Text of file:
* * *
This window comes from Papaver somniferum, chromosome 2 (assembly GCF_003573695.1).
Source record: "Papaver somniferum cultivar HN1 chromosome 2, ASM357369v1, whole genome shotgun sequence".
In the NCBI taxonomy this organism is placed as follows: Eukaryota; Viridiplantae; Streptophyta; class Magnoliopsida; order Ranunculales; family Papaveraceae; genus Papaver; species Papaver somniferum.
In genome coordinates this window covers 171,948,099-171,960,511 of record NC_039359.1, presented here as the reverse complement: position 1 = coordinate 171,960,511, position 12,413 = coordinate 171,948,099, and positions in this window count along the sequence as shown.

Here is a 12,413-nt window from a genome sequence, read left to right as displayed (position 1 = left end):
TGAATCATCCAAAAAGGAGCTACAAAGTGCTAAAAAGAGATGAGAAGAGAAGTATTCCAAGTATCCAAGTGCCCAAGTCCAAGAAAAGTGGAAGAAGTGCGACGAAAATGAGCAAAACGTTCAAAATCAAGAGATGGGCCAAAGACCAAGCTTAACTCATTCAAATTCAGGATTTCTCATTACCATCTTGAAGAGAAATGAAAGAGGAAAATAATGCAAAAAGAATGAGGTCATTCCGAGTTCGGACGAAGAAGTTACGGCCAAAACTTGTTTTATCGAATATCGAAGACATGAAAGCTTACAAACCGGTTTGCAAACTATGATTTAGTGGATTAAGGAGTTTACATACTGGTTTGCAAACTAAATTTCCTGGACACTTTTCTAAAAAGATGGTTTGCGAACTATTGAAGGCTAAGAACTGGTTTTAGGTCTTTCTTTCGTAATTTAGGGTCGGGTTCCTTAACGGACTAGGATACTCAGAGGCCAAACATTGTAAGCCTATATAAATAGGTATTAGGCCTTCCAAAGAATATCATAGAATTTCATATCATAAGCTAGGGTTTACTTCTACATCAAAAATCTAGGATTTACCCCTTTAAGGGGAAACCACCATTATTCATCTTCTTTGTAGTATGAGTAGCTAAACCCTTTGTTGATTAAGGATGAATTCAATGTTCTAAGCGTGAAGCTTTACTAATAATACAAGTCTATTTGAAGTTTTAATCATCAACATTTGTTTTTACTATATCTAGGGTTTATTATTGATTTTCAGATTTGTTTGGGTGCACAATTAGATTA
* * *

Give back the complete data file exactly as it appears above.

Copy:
This window comes from Papaver somniferum, chromosome 2 (assembly GCF_003573695.1).
Source record: "Papaver somniferum cultivar HN1 chromosome 2, ASM357369v1, whole genome shotgun sequence".
In the NCBI taxonomy this organism is placed as follows: Eukaryota; Viridiplantae; Streptophyta; class Magnoliopsida; order Ranunculales; family Papaveraceae; genus Papaver; species Papaver somniferum.
In genome coordinates this window covers 171,948,099-171,960,511 of record NC_039359.1, presented here as the reverse complement: position 1 = coordinate 171,960,511, position 12,413 = coordinate 171,948,099, and positions in this window count along the sequence as shown.

Here is a 12,413-nt window from a genome sequence, read left to right as displayed (position 1 = left end):
TGAATCATCCAAAAAGGAGCTACAAAGTGCTAAAAAGAGATGAGAAGAGAAGTATTCCAAGTATCCAAGTGCCCAAGTCCAAGAAAAGTGGAAGAAGTGCGACGAAAATGAGCAAAACGTTCAAAATCAAGAGATGGGCCAAAGACCAAGCTTAACTCATTCAAATTCAGGATTTCTCATTACCATCTTGAAGAGAAATGAAAGAGGAAAATAATGCAAAAAGAATGAGGTCATTCCGAGTTCGGACGAAGAAGTTACGGCCAAAACTTGTTTTATCGAATATCGAAGACATGAAAGCTTACAAACCGGTTTGCAAACTATGATTTAGTGGATTAAGGAGTTTACATACTGGTTTGCAAACTAAATTTCCTGGACACTTTTCTAAAAAGATGGTTTGCGAACTATTGAAGGCTAAGAACTGGTTTTAGGTCTTTCTTTCGTAATTTAGGGTCGGGTTCCTTAACGGACTAGGATACTCAGAGGCCAAACATTGTAAGCCTATATAAATAGGTATTAGGCCTTCCAAAGAATATCATAGAATTTCATATCATAAGCTAGGGTTTACTTCTACATCAAAAATCTAGGATTTACCCCTTTAAGGGGAAACCACCATTATTCATCTTCTTTGTAGTATGAGTAGCTAAACCCTTTGTTGATTAAGGATGAATTCAATGTTCTAAGCGTGAAGCTTTACTAATAATACAAGTCTATTTGAAGTTTTAATCATCAACATTTGTTTTTACTATATCTAGGGTTTATTATTGATTTTCAGATTTGTTTGGGTGCACAATTAGATTA